Replace boring skies with Photoshop selection tools
Our start image for this Photoshop tutorial.
When it comes to taking photos (or trying to top up your tan) the weather inevitably will let you down, even when you’re shooting in an exotic holiday destination. This can be especially annoying if you’re trying to capture white sands, bright blue seas and clear blue skies.
But thanks to one of our favourite Photoshop tricks, we can easily replace a sky! First we’ll select our start image’s drab overcast sky and use the Photoshop selection tools to replace it with a more brochure-like graduated blue. On its own, the Photoshop Magic Wand tool can select most of the picture’s original sky, even if it contains a mixture of greyscale clouds and patches of blue.
However, the Magic Wand won’t be up to the challenge of including delicate details, like our straw parasol’s fine, pointy leaves. Fortunately the Magic Wand belongs to a team of selection tools that have the combined ability to tackle just about any selection challenge.
Below we’ll show you how to use the Selection Brush to add or subtract from the Magic Wand’s initial selection to include the parasol, beach and sea, then turn the selection into a Layer Mask, and then coax back missing details, like delicate palm tree fronds.
We’ll also show you how to use the Gradient tool to create a clear blue sky from scratch, and even add a couple of clouds to add points of interest and a sense of depth to the scene.
All you’ll need for this Photoshop tutorial is Photoshop Elements 9 or higher and about 20 minutes to spare!
Step 1: Start selecting
Open your original image. In the Layers palette, double-click on the ‘Background’ thumbnail to unlock it; it will be renamed ‘Layer 0′. Grab the Magic Wand tool from the Tools palette and, in the Options bar, set the Tolerance to 41 and tick Contiguous. Click on the sky. The ‘marching ants’ selection marquee will appear. Hold Shift and keep clicking to add more sky.
Step 2: Modify your selection
To remove bits of the parasol’s top edge, grab the Selection Brush from the Tools palette and tick the Subtract From Selection icon in the Options bar. Choose a round brush in the Brush preset picker with a Size of 45 and Hardness of 85%. Spray on the edge of the parasol to remove it; if you keep Shift pressed as you click, you can spray a straight line between two points and modify the selection more quickly.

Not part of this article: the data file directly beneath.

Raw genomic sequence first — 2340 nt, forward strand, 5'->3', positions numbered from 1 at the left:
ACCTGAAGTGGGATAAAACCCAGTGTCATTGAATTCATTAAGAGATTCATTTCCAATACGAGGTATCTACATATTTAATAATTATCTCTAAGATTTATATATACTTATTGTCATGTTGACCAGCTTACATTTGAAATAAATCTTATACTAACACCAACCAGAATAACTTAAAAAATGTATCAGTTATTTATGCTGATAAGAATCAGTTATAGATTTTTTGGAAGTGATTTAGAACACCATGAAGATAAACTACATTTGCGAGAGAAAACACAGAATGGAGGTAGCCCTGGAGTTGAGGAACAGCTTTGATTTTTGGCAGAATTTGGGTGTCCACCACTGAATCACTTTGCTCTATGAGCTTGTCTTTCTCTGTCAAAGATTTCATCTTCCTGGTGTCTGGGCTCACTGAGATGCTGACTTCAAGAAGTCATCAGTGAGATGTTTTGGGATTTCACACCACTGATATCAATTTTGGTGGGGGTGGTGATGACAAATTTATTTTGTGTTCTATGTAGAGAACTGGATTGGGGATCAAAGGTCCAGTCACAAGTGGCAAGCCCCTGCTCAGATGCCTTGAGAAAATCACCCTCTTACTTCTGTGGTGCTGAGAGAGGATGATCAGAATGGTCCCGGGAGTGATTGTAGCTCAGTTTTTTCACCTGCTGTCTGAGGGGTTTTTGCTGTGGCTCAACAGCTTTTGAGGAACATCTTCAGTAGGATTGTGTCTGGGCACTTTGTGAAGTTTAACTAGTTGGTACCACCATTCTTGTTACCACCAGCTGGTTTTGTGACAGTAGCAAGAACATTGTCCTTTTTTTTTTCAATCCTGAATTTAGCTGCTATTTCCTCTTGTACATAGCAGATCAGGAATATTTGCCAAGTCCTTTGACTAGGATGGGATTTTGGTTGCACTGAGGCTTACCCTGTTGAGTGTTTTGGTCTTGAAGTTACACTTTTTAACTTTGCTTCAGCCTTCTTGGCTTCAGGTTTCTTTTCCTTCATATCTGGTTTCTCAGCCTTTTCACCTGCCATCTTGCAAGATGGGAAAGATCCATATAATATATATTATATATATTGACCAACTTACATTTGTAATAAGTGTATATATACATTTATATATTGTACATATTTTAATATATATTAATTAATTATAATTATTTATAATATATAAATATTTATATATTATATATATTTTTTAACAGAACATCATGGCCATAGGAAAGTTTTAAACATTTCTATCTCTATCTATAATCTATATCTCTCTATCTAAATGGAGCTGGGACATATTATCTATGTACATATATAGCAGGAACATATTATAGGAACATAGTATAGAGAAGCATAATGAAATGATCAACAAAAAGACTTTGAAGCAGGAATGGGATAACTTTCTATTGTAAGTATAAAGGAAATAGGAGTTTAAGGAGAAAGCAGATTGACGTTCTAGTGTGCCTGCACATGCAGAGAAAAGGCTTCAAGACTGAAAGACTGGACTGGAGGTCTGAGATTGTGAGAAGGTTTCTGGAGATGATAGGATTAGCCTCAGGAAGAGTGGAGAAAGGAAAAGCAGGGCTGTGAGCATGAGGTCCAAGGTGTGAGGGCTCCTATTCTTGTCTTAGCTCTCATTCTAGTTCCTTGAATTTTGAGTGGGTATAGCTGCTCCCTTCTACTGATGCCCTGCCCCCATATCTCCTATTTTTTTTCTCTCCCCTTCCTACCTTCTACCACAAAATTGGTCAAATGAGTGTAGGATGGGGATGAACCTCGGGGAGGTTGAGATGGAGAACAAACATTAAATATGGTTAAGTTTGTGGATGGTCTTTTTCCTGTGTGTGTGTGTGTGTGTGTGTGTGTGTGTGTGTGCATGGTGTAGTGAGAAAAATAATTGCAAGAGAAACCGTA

Step 3: Make a mask
Go to Select>RefineEdge. Pop Smooth to 22 to remove jagged selection edges. Set Feather to 1.0 and click OK. Choose Select>Inverse from the main drop-down menu. Click the Add Layer Mask icon at the bottom of the Layers palette (see page 43 if using Elements 8 or earlier). The selection turns into a black and white mask that turns the sky 100% transparent while keeping the parasol, sea and beach 100% solid.
Step 4: Sample sky colour
Click the ‘Layer 0′ thumbnail to target it. Grab the Eyedropper tool and click on a remaining patch of blue sky hiding between the lower leaves of the parasol. The foreground colour will turn light blue. Click on the background colour swatch. In the Colour Picker, set R to 35, G to 65 and B to 110. Click OK. You’ll now have a light-blue foreground and a darker-blue background.
Step 5: Draw a sky
Click the Create New Layer icon. Drag ‘Layer 1′ below ‘Layer 0′. Grab the Gradient tool, select the Gradient Editor, then Foreground to Background, then the Linear Gradient icon. On ‘Layer 1′, draw a gradient upwards from the horizon to create a graduated sky. Any patches of original sky clinging to the parasol’s fronds become the same colour as the gradient.
Step 6: Reveal delicate details
Grab the Brush tool. Choose a soft-edged brush with a Size of 200. Set Opacity to 20%. Click on the Layer Mask. Set the foreground colour to white. Spray over the leaves at the bottom of the parasol to reveal more delicate details. Copy-and-paste your new cloud.
Use a Lighten Blending Mode to add it to the scene. Duplicate the layer and use Image>Rotate>FlipLayerHorizontal to create another cloud.
Our finished image.
Top Photoshop tip
When removing bits of the parasol’s top edge from the Magic Wand’s initial selection in Step 2, you may end up removing parts of the sky from the selection too. To add bits of sky to the selection, click on the Add To Selection icon in the Options bar. You can use the Options bar’s Add To and Subtract From modes to fine-tune the selection marquee until only the sky is selected. By pressing the Alt key you can toggle between the Add To and Subtract From modes with ease!
on Wednesday, February 29th, 2012 at 12:31 pm under Photoshop Tutorials, Tutorials.
Tags: hot, Photoshop Elements, Photoshop Elements tutorials, Photoshop skies, Photoshop tools, Photoshop tutorials